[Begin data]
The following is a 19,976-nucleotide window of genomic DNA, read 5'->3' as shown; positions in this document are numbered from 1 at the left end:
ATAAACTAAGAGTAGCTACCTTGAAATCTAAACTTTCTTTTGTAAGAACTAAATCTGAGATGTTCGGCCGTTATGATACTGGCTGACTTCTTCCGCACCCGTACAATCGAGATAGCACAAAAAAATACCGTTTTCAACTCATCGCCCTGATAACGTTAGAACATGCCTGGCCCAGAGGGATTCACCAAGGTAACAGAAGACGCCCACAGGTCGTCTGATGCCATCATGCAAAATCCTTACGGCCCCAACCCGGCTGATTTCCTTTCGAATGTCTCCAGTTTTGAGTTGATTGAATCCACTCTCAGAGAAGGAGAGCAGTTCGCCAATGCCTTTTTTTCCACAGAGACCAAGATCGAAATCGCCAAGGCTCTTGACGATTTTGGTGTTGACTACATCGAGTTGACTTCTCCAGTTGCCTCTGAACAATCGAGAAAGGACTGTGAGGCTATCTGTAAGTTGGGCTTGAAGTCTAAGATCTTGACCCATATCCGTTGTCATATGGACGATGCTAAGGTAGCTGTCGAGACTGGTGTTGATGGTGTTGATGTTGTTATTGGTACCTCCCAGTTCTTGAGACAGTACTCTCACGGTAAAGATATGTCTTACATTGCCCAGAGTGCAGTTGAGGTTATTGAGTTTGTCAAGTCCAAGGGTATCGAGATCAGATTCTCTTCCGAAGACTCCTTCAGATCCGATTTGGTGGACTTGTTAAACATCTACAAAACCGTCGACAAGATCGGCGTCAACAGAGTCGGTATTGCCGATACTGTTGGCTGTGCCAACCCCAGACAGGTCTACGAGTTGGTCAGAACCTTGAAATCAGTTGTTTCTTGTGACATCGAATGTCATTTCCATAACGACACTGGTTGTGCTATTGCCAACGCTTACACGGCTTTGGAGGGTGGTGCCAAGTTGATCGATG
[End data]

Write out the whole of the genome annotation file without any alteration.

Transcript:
The following is a 19,976-nucleotide window of genomic DNA, read 5'->3' as shown; positions in this document are numbered from 1 at the left end:
ATAAACTAAGAGTAGCTACCTTGAAATCTAAACTTTCTTTTGTAAGAACTAAATCTGAGATGTTCGGCCGTTATGATACTGGCTGACTTCTTCCGCACCCGTACAATCGAGATAGCACAAAAAAATACCGTTTTCAACTCATCGCCCTGATAACGTTAGAACATGCCTGGCCCAGAGGGATTCACCAAGGTAACAGAAGACGCCCACAGGTCGTCTGATGCCATCATGCAAAATCCTTACGGCCCCAACCCGGCTGATTTCCTTTCGAATGTCTCCAGTTTTGAGTTGATTGAATCCACTCTCAGAGAAGGAGAGCAGTTCGCCAATGCCTTTTTTTCCACAGAGACCAAGATCGAAATCGCCAAGGCTCTTGACGATTTTGGTGTTGACTACATCGAGTTGACTTCTCCAGTTGCCTCTGAACAATCGAGAAAGGACTGTGAGGCTATCTGTAAGTTGGGCTTGAAGTCTAAGATCTTGACCCATATCCGTTGTCATATGGACGATGCTAAGGTAGCTGTCGAGACTGGTGTTGATGGTGTTGATGTTGTTATTGGTACCTCCCAGTTCTTGAGACAGTACTCTCACGGTAAAGATATGTCTTACATTGCCCAGAGTGCAGTTGAGGTTATTGAGTTTGTCAAGTCCAAGGGTATCGAGATCAGATTCTCTTCCGAAGACTCCTTCAGATCCGATTTGGTGGACTTGTTAAACATCTACAAAACCGTCGACAAGATCGGCGTCAACAGAGTCGGTATTGCCGATACTGTTGGCTGTGCCAACCCCAGACAGGTCTACGAGTTGGTCAGAACCTTGAAATCAGTTGTTTCTTGTGACATCGAATGTCATTTCCATAACGACACTGGTTGTGCTATTGCCAACGCTTACACGGCTTTGGAGGGTGGTGCCAAGTTGATCGATG